Is the travel time of private roads too short, too long, or just right?

Research output: Contribution to JournalArticleAcademicpeer-review

Abstract

We consider price and service-quality setting in oligopolistic markets for congestible services, applied to the case of private roads. Previous studies show that parallel competitors set a volume/capacity ratio (and thereby a travel time or service quality) that is socially optimal if they take the actions of the others as given. We find that this result does not hold when capacity and toll setting are separate stages-as then firms aim to limit toll competition by setting lower capacities, and thus higher travel times-or when firms set capacities sequentially, as then firms aim to limit the capacities of later entrants by setting higher capacities. In our Stackelberg competition, the last firm to act has no capacity decisions to influence. Hence, it is only concerned with the toll-competition substage, and sets a travel time that is longer than socially optimal. The first firm cares mostly about the competitors' capacities that it can influence: it sets a travel time that is shorter than socially optimal. The average travel time will be too short from a societal point of view. © 2012 Elsevier Ltd.
LanguageEnglish
Pages971-983
JournalTransportation Research. Part B: Methodological
Volume46
Issue number8
Early online date1 Aug 2012
DOIs
Publication statusPublished - 2012

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title = "Is the travel time of private roads too short, too long, or just right?",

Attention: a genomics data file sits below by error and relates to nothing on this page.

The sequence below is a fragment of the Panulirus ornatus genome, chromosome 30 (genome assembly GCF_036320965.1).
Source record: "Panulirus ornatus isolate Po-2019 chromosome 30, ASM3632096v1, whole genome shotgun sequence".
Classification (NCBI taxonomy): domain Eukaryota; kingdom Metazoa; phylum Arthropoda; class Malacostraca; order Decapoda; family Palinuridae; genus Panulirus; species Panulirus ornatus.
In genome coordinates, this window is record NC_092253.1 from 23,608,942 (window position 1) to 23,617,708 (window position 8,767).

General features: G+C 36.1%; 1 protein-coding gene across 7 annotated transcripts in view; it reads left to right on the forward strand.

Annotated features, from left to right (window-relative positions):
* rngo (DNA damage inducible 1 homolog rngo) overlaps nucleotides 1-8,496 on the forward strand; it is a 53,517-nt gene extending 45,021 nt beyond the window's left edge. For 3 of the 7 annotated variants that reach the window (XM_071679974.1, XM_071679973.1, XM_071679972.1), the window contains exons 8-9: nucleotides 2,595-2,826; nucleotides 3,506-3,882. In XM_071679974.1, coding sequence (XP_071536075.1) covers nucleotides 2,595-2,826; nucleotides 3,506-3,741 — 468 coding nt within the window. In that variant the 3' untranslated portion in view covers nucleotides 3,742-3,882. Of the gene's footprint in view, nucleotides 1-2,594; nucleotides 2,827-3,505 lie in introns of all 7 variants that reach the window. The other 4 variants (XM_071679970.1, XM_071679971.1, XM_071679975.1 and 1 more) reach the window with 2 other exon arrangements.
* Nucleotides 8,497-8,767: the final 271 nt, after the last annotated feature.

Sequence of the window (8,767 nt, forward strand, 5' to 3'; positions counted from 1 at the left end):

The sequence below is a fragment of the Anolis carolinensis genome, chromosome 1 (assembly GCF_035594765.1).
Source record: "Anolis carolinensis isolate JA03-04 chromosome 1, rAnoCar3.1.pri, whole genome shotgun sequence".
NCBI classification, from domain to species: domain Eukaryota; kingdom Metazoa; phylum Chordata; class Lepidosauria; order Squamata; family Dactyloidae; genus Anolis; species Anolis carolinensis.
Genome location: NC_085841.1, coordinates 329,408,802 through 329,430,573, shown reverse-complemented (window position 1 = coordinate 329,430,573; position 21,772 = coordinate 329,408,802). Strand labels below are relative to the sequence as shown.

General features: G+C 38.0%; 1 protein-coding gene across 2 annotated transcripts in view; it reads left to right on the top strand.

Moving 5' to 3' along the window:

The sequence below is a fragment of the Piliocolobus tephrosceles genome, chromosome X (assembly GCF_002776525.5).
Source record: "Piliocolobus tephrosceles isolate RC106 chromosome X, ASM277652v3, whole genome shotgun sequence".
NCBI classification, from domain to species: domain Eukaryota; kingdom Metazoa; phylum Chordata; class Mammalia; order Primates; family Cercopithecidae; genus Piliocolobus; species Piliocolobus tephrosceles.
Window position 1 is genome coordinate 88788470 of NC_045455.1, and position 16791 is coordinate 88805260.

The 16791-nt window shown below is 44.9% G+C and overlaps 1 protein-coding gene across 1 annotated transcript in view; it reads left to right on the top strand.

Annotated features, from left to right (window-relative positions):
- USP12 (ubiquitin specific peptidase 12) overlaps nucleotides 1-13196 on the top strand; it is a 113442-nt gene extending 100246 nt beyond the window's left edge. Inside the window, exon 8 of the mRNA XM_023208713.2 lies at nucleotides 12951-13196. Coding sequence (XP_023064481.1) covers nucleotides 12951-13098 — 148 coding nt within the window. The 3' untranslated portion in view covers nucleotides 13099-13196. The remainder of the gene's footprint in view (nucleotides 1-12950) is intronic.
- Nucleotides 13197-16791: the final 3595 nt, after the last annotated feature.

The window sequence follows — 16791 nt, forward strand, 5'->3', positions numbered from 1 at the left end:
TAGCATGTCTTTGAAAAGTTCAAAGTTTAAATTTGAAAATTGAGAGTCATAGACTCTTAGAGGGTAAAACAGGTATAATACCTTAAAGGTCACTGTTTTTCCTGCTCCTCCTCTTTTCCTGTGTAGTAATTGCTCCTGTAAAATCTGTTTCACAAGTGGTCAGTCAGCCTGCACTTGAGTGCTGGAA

abstract = "We consider price and service-quality setting in oligopolistic markets for congestible services, applied to the case of private roads. Previous studies show that parallel competitors set a volume/capacity ratio (and thereby a travel time or service quality) that is socially optimal if they take the actions of the others as given. We find that this result does not hold when capacity and toll setting are separate stages-as then firms aim to limit toll competition by setting lower capacities, and thus higher travel times-or when firms set capacities sequentially, as then firms aim to limit the capacities of later entrants by setting higher capacities. In our Stackelberg competition, the last firm to act has no capacity decisions to influence. Hence, it is only concerned with the toll-competition substage, and sets a travel time that is longer than socially optimal. The first firm cares mostly about the competitors' capacities that it can influence: it sets a travel time that is shorter than socially optimal. The average travel time will be too short from a societal point of view. {\circledC} 2012 Elsevier Ltd.",
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Is the travel time of private roads too short, too long, or just right? / van den Berg, V.A.C.; Verhoef, E.T.

In: Transportation Research. Part B: Methodological, Vol. 46, No. 8, 2012, p. 971-983.

Research output: Contribution to JournalArticleAcademicpeer-review

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AU - Verhoef, E.T.

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AB - We consider price and service-quality setting in oligopolistic markets for congestible services, applied to the case of private roads. Previous studies show that parallel competitors set a volume/capacity ratio (and thereby a travel time or service quality) that is socially optimal if they take the actions of the others as given. We find that this result does not hold when capacity and toll setting are separate stages-as then firms aim to limit toll competition by setting lower capacities, and thus higher travel times-or when firms set capacities sequentially, as then firms aim to limit the capacities of later entrants by setting higher capacities. In our Stackelberg competition, the last firm to act has no capacity decisions to influence. Hence, it is only concerned with the toll-competition substage, and sets a travel time that is longer than socially optimal. The first firm cares mostly about the competitors' capacities that it can influence: it sets a travel time that is shorter than socially optimal. The average travel time will be too short from a societal point of view. © 2012 Elsevier Ltd.

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